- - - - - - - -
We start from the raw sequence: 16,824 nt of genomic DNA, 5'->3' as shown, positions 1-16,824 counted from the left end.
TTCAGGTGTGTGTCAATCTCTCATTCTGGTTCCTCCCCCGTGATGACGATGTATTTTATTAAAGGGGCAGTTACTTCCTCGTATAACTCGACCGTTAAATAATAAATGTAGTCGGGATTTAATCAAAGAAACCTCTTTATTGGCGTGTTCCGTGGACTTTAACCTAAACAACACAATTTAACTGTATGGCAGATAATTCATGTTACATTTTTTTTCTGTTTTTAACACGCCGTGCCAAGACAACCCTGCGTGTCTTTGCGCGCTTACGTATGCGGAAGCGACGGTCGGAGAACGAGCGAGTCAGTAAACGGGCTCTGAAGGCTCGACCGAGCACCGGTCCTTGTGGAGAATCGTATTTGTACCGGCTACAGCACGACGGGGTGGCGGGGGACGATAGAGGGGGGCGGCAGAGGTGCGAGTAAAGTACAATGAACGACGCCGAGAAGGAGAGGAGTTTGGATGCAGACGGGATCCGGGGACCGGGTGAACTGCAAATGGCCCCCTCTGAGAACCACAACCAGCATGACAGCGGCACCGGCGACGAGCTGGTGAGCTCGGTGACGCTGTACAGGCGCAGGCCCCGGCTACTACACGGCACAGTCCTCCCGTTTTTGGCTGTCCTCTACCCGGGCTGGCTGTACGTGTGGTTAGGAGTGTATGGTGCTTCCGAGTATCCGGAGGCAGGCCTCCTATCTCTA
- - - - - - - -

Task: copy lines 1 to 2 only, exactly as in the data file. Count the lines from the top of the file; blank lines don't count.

We start from the raw sequence: 16,824 nt of genomic DNA, 5'->3' as shown, positions 1-16,824 counted from the left end.
TTCAGGTGTGTGTCAATCTCTCATTCTGGTTCCTCCCCCGTGATGACGATGTATTTTATTAAAGGGGCAGTTACTTCCTCGTATAACTCGACCGTTAAATAATAAATGTAGTCGGGATTTAATCAAAGAAACCTCTTTATTGGCGTGTTCCGTGGACTTTAACCTAAACAACACAATTTAACTGTATGGCAGATAATTCATGTTACATTTTTTTTCTGTTTTTAACACGCCGTGCCAAGACAACCCTGCGTGTCTTTGCGCGCTTACGTATGCGGAAGCGACGGTCGGAGAACGAGCGAGTCAGTAAACGGGCTCTGAAGGCTCGACCGAGCACCGGTCCTTGTGGAGAATCGTATTTGTACCGGCTACAGCACGACGGGGTGGCGGGGGACGATAGAGGGGGGCGGCAGAGGTGCGAGTAAAGTACAATGAACGACGCCGAGAAGGAGAGGAGTTTGGATGCAGACGGGATCCGGGGACCGGGTGAACTGCAAATGGCCCCCTCTGAGAACCACAACCAGCATGACAGCGGCACCGGCGACGAGCTGGTGAGCTCGGTGACGCTGTACAGGCGCAGGCCCCGGCTACTACACGGCACAGTCCTCCCGTTTTTGGCTGTCCTCTACCCGGGCTGGCTGTACGTGTGGTTAGGAGTGTATGGTGCTTCCGAGTATCCGGAGGCAGGCCTCCTATCTCTA